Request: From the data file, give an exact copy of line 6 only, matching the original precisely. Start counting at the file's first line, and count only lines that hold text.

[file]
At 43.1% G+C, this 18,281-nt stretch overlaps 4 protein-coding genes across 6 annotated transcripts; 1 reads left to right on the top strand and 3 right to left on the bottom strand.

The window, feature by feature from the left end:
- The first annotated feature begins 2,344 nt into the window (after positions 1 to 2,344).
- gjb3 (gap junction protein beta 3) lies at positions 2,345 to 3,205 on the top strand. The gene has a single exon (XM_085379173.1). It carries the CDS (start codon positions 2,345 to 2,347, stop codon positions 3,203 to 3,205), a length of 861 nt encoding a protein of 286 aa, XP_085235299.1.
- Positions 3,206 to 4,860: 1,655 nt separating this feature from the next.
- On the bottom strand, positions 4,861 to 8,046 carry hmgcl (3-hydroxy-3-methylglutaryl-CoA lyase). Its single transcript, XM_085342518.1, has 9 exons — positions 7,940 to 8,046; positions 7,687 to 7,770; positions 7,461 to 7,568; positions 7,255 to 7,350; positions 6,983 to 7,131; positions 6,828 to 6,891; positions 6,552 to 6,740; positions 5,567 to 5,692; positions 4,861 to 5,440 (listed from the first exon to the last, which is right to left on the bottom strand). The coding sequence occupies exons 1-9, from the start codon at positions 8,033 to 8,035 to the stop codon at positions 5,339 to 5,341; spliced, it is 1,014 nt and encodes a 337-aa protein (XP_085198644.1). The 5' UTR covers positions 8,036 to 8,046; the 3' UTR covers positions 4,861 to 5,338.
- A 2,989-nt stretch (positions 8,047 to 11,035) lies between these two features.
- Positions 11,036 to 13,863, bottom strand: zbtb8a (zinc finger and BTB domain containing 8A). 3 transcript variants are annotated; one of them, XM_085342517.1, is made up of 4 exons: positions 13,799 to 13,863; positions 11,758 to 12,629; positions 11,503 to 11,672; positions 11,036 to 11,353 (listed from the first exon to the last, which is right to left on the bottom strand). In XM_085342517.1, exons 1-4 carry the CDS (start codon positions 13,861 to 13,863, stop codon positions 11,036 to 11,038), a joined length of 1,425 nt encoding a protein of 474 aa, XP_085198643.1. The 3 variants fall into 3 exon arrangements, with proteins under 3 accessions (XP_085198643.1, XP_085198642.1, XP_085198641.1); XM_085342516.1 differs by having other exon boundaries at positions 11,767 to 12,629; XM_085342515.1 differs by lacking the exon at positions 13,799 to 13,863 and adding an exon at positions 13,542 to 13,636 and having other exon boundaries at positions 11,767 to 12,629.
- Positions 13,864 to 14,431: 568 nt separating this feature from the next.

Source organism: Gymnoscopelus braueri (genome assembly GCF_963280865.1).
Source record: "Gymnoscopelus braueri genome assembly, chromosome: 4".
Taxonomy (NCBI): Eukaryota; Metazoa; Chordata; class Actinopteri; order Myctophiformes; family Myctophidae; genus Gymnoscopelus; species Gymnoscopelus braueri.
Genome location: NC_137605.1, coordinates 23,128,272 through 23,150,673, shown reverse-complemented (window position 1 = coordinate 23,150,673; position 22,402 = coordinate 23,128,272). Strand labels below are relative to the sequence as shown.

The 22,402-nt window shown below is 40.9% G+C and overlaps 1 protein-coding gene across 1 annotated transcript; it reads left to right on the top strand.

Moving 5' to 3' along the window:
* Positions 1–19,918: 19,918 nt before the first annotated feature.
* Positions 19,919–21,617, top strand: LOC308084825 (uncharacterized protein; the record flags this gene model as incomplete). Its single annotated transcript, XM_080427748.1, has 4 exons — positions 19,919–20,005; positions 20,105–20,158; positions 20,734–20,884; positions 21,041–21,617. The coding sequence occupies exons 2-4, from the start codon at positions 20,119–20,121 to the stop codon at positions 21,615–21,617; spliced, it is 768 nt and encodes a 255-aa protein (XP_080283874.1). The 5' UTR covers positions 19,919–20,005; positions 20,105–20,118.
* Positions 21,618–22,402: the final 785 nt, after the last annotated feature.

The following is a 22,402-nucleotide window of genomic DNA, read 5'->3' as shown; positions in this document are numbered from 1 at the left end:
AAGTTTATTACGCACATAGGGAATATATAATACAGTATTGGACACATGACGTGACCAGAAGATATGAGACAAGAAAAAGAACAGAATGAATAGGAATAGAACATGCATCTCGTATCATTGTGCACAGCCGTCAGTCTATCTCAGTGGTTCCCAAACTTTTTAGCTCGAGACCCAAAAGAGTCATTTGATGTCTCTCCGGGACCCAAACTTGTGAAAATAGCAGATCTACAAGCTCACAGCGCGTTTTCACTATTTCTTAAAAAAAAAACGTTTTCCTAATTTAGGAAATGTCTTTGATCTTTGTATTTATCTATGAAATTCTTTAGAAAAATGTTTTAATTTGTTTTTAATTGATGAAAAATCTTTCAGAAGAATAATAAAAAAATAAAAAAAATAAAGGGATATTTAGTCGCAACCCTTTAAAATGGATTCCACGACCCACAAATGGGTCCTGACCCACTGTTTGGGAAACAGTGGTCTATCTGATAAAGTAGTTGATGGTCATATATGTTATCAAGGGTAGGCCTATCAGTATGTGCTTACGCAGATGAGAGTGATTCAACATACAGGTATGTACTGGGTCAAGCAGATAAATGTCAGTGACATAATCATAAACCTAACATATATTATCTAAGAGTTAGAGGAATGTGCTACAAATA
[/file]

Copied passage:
- On the bottom strand, positions 4,861 to 8,046 carry hmgcl (3-hydroxy-3-methylglutaryl-CoA lyase). Its single transcript, XM_085342518.1, has 9 exons — positions 7,940 to 8,046; positions 7,687 to 7,770; positions 7,461 to 7,568; positions 7,255 to 7,350; positions 6,983 to 7,131; positions 6,828 to 6,891; positions 6,552 to 6,740; positions 5,567 to 5,692; positions 4,861 to 5,440 (listed from the first exon to the last, which is right to left on the bottom strand). The coding sequence occupies exons 1-9, from the start codon at positions 8,033 to 8,035 to the stop codon at positions 5,339 to 5,341; spliced, it is 1,014 nt and encodes a 337-aa protein (XP_085198644.1). The 5' UTR covers positions 8,036 to 8,046; the 3' UTR covers positions 4,861 to 5,338.